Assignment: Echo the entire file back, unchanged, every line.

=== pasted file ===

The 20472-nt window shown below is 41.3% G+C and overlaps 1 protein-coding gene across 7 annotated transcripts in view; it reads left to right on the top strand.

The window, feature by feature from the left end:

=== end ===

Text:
The 20472-nt window shown below is 41.3% G+C and overlaps 1 protein-coding gene across 7 annotated transcripts in view; it reads left to right on the top strand.

The window, feature by feature from the left end: